RA summer exhibition: An institution betrayed

First published in The Jackdaw 71 September 2007: Figurative painter Gary M James on the 2007 RA Summer Exhibition.

Any outsider who entered figurative work which was not small enough to squeeze into the small south room had wasted their time, money and effort

I became a Friend of the Royal Academy not long before a painting of mine, Captain Maltravers’ Voyage to the Interior, was hung in the 1980 Summer Exhibition, published in the RA Illustrated and became presenter Russell Harty’s TV pick of the show… In 1990 my River Market was hung in the Summer Exhibition and published in The Illustrated… A worrying development that year was the inclusion of a photograph for the first time… When I raised the issue at a public meeting at the Academy (to general applause) there were wry expressions exchanged on the platform. Michael Kenny said that photography was now regarded as Fine Art. Phillip King (my old sculptor tutor), if I remember correctly, said that he didn’t expect such inclusion to become general, but to his credit Ben Levene said that he was not so sanguine about the development and that it would be Performance Art next…

In 1991 my Forecast was hung and in The Illustrated again. On Varnishing Day a fellow exhibitor muttered darkly about a cabal of abstractionists taking over at the Academy and warned that things would go to pot. At the time I though little more of it as I’d always regarded abstraction as a useful exercise that all serious artists should explore at some time in their lives. However,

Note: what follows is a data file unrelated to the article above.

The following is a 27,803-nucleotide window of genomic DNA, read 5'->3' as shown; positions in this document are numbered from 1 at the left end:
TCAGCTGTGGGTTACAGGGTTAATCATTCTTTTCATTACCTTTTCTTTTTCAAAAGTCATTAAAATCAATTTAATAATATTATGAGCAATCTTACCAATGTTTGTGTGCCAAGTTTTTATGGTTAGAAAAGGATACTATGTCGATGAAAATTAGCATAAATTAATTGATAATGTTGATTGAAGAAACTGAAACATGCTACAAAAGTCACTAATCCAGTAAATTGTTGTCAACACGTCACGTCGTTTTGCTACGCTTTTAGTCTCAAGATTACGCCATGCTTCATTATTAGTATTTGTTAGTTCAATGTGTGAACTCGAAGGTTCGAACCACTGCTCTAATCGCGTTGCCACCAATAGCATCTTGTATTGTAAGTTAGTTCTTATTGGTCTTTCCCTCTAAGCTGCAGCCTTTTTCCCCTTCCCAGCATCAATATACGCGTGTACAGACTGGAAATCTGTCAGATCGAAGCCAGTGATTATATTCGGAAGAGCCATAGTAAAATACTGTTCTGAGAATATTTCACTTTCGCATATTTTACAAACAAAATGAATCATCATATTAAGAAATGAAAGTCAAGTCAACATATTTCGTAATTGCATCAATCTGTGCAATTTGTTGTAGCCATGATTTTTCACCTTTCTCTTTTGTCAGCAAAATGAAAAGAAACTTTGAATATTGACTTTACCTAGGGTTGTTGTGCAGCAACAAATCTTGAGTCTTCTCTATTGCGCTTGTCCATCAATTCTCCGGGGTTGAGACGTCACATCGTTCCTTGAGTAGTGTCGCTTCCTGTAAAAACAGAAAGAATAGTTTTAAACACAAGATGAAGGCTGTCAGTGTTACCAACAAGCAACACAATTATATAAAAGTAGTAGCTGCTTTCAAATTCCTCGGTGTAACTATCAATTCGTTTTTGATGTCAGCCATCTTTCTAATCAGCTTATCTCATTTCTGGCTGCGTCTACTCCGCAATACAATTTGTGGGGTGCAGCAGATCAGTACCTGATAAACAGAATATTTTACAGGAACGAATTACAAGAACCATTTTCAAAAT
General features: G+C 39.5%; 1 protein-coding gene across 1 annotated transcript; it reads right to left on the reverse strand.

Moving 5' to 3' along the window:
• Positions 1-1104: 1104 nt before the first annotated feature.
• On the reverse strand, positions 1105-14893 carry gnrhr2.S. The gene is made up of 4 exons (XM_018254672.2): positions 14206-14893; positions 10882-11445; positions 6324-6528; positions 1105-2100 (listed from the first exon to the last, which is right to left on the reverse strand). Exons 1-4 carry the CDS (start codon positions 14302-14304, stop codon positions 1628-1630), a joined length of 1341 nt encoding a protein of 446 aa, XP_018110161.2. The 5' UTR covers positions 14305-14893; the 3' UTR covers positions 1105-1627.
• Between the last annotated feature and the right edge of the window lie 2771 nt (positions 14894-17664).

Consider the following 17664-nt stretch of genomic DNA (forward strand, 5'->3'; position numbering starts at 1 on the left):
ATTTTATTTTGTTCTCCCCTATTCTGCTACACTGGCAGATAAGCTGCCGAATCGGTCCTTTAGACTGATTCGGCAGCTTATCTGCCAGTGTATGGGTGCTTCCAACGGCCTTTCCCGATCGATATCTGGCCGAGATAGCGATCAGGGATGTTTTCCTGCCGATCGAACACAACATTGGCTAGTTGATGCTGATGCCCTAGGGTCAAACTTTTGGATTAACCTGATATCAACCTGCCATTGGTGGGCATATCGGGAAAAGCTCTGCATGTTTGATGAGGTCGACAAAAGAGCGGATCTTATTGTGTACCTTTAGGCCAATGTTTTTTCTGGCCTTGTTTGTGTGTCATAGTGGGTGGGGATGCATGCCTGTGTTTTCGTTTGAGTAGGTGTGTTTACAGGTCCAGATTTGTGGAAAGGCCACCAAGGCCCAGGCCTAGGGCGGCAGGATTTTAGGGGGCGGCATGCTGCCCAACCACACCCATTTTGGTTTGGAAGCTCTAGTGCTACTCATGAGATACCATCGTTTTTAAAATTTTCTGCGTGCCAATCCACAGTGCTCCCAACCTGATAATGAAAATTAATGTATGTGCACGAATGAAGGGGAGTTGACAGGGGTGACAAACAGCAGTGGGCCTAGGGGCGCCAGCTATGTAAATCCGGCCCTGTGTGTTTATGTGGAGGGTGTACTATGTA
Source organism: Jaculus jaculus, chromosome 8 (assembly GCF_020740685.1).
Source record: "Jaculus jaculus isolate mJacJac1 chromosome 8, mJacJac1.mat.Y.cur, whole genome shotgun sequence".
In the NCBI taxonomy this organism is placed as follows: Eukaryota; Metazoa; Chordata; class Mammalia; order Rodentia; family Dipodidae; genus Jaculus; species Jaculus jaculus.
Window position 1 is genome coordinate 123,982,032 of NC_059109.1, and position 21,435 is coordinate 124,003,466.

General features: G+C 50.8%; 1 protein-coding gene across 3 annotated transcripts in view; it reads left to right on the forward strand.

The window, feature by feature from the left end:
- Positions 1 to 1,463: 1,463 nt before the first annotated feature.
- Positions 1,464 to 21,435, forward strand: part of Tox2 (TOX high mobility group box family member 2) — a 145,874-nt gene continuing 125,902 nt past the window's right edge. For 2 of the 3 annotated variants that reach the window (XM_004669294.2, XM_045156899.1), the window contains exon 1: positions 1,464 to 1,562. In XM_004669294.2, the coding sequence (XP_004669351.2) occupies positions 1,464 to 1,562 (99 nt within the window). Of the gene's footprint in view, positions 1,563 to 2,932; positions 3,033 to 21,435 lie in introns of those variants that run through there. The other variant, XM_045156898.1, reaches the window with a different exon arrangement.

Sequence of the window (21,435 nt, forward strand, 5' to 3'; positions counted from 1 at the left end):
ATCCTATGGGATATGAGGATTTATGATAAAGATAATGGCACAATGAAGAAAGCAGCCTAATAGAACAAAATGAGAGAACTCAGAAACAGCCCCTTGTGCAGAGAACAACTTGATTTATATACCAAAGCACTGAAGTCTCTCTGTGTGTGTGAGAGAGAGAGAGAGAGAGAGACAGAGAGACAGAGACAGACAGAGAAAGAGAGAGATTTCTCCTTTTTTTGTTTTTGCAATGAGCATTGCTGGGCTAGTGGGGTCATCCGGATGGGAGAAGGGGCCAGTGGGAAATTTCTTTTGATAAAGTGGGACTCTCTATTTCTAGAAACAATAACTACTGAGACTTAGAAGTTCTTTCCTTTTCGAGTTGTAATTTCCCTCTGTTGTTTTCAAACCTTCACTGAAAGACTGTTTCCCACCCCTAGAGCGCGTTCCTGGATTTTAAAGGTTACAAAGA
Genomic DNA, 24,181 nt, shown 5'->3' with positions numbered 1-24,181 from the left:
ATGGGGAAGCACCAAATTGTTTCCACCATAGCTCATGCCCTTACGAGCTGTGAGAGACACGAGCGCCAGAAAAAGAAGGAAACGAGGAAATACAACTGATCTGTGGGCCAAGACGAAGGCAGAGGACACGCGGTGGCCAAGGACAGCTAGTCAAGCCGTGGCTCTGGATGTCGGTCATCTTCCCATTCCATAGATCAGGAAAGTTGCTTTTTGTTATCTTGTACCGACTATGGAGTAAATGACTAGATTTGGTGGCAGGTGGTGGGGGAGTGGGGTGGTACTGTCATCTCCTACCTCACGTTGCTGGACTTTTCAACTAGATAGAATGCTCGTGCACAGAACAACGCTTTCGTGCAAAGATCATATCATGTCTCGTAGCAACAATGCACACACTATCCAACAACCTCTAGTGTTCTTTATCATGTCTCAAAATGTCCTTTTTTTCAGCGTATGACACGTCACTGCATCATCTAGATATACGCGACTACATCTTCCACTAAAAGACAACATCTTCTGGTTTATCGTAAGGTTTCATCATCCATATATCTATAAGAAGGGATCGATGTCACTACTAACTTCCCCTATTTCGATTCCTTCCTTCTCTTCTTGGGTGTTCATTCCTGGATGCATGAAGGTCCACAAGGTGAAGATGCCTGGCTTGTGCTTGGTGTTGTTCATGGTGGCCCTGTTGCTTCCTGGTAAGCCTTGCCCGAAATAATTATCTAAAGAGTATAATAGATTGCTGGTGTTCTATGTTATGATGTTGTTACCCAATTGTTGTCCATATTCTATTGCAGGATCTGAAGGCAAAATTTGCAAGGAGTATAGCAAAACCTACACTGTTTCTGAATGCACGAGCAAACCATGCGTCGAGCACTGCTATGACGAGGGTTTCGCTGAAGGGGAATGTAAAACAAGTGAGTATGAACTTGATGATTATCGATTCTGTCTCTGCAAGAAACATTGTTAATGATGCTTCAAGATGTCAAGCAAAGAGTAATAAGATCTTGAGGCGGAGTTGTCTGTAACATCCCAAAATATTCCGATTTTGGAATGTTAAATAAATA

301 Moved Permanently

used as an end in itself and in eschewing drawing it became the Trojan horse for the anything-and-everything-as-art that took hold in the 1960s.

Throughout the 1990s we began to see invitations extended to high-profile names, including the yBas to the Summer Exhibition. If their works were often inexplicable to the general public and on occasion quite feeble, their inclusion would at least please the party hacks of the press. And anyway what did “the ladies who lunch”  know about art? In 2003 the open submission was corralled into Galleries VII and VIII … and were wall-to-wall abstraction, with one or two semi-abstracts thrown in. Any outsider who entered figurative work which was not small enough to squeeze into the small south room had wasted their time, money and effort. But at least that room had reverted to its old sell-out figurative self after a


nginx
few (loss-making?) years devoted to single big names.

In 2006 we had the infamous headless plinth – definitive proof of losing the plot – and this year we have:

1. David Hockney saying that British art was going through a fallow period and then taking up a whole wall with an embarrassingly poor 50-panel painting.

2. A whole gallery given over to a few silly German sculptures,  largely ignored.

3. A whole gallery 301 Moved Permanently given over to invited photography (Next year a photographer RA?)

4. Tracey Emin made an RA simply for her high profile name.  Has anyone actually noticed her bit of screwed up neon tube in Gallery X yet?

5. The £25,000 Wollaston Prize given for a small piece of broom handle to another ‘big name’ who scarcely needs or deserves it…

I am worried and upset by the sight of the Royal Academy being parasitised by fashionable sophistry because it is running scared of repeating another post-Munnings “falling behind the times”. Maybe that gent had it right after all and he could see further than all the vested interests since. The Academy should have stood as a bastion for those trying to swim against the tide of nonsense and a public purposely kept wrong-footed. Not everyone wants to play silly self-serving games. The Academy cannot rely on the art of the past forever for its popular support. In the likes of Tracey Emin I see no Monet for the future. With her and her like now in a position to call the shots, making it up as they go along, the course of the timeless art, founded in communicable skill, will have to find other channels.

The Jackdaw Sept-Oct 2011